25 March 2004

Blue Ruin

After a number of recommendations, some more forceful than others, I went to see Eternal Sunshine of the Spotless Mind today. I have a variety of feelings about it, but in the end, as I left the theatre, I felt the same way I always do after discovering a beautiful work of art.

That's the bottom line with this film: it's a work of art, and it's very well done. It misses the mark of "life-changing" but only by a narrow margin. The story is touching and the acting is really quite wonderful. It's a damn shame that Jim Carrey has spent so much time doing goofball roles, because he's truly honest in this film and manages to make it through almost the entire picture without resorting to his old standby of physical humor. Kate Winslet easily turns in the best performance I've ever seen her give, and the supporting cast rounds out the whole nicely.

Much like my thoughts on Lost in Translation, I was struck again by how nicely this script could be adapted for the stage. I'm beginning to think that part of that reaction has to do with how I associate this type of art with theatre, and that I'm just unaccustomed to seeing it on screen. There are those elements of the two media that overlap in this case, though: very small cast (could be done with two characters, really) comes to mind immediately. Like Lost in Translation, though, the film incarnation of this script really does utilize the tools of that trade well: the visuals are mostly spectacular. Perhaps the lesson in all this is that I'm crazy.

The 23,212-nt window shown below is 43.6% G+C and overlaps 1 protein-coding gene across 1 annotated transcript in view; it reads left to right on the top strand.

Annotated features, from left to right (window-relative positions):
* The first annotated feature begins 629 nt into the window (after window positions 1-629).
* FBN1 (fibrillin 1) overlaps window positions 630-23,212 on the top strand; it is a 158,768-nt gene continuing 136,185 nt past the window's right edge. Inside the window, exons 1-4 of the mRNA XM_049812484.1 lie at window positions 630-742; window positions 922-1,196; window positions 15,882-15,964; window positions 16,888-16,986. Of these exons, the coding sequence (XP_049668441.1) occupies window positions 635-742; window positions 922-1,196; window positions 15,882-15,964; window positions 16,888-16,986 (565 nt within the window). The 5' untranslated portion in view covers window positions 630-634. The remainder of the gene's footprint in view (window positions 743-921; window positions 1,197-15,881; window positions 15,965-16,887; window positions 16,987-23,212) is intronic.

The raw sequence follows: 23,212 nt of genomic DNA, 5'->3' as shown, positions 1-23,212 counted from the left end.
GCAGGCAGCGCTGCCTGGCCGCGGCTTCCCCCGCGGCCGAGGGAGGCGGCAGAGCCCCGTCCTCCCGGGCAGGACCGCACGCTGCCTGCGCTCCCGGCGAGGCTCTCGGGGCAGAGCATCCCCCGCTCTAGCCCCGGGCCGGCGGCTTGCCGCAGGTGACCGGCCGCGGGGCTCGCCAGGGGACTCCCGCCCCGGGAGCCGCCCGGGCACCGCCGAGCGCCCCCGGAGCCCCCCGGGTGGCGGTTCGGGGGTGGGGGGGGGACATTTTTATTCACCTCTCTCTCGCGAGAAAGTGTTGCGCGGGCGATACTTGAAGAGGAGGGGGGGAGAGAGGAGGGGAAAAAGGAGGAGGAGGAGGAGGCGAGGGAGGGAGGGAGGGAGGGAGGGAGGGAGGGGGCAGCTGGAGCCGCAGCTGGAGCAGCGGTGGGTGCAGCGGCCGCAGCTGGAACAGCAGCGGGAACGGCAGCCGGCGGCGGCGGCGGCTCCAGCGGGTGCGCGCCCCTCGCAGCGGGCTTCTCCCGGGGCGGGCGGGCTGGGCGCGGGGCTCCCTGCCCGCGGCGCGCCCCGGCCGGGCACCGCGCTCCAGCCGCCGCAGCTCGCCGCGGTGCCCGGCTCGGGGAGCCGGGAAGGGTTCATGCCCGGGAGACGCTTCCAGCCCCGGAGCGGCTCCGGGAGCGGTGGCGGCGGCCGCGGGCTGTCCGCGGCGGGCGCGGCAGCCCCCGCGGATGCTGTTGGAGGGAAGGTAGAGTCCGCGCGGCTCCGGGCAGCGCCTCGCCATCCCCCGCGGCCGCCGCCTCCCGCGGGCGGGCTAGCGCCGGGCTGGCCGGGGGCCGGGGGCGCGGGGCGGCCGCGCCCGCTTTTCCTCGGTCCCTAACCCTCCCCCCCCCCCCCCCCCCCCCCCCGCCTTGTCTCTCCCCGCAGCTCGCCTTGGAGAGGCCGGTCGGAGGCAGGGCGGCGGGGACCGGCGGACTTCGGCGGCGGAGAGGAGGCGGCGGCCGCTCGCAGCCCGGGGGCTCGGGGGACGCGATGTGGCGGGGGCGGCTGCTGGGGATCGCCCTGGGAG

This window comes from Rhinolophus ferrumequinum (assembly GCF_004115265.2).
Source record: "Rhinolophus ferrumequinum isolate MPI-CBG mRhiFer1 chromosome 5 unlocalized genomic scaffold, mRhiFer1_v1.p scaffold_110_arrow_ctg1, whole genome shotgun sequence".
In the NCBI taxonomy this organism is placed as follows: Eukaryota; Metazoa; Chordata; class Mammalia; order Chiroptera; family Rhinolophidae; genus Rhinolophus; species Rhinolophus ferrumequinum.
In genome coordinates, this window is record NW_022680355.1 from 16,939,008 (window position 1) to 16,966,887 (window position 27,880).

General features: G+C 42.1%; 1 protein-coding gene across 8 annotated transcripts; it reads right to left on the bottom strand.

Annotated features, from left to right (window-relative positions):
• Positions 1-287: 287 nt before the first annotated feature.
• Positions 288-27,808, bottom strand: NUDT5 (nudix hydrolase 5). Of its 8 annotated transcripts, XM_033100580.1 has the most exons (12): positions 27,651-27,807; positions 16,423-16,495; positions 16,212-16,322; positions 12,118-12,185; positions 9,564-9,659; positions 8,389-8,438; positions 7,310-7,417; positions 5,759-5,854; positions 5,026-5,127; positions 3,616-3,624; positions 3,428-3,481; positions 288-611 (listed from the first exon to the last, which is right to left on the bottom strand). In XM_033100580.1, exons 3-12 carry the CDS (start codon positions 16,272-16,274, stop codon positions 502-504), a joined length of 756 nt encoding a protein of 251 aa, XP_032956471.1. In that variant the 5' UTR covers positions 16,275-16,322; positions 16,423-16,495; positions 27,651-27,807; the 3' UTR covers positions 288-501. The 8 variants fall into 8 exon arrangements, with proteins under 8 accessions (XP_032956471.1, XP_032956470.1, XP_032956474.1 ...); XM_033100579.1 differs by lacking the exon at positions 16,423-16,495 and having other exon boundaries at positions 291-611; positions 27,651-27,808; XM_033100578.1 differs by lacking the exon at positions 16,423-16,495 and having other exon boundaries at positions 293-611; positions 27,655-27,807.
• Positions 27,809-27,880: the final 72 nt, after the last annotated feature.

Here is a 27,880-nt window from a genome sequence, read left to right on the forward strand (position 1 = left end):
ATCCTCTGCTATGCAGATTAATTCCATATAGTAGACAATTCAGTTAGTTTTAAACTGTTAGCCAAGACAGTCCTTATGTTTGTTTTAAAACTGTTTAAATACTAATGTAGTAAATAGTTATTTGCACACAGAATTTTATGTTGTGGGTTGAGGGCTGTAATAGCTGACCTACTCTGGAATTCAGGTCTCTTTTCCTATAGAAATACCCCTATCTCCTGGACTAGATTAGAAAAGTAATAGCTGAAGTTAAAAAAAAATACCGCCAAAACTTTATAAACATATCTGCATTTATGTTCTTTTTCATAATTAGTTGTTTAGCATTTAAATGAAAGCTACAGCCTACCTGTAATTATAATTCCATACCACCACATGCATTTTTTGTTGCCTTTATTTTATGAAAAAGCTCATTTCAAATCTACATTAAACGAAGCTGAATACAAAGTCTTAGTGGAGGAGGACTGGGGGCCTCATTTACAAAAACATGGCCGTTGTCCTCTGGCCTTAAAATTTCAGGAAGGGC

The film did fail me in two places, however. In the middle of the picture I started getting tired of some of the memory sequences. Kaufman keeps hashing over the same point and manages to muddle some of the really nice work with some stuff that just seems like repetition. I think they could've cut 15 minutes from the middle of the movie to make the whole thing tighter and I was just surprised to occasionally find myself shifting in my seat eager for them to get on with it. The other problem is the subplot with the Lacuna employees. I just found it lumpy and it felt like some of it had been stapled on to serve the story instead of to serve the needs of those characters.

But let me go back to what I said at the beginning (appropriate for discussion of this film): the film is beautiful and the writing (I really want to read more stuff by Kaufman after discovering he shares my love affair with the frozen Charles--he really must've wanted the reference to work it into a movie set in NY) is so wonderfully executed by the actors and assembled into a whole by the director that I'll happily see again.

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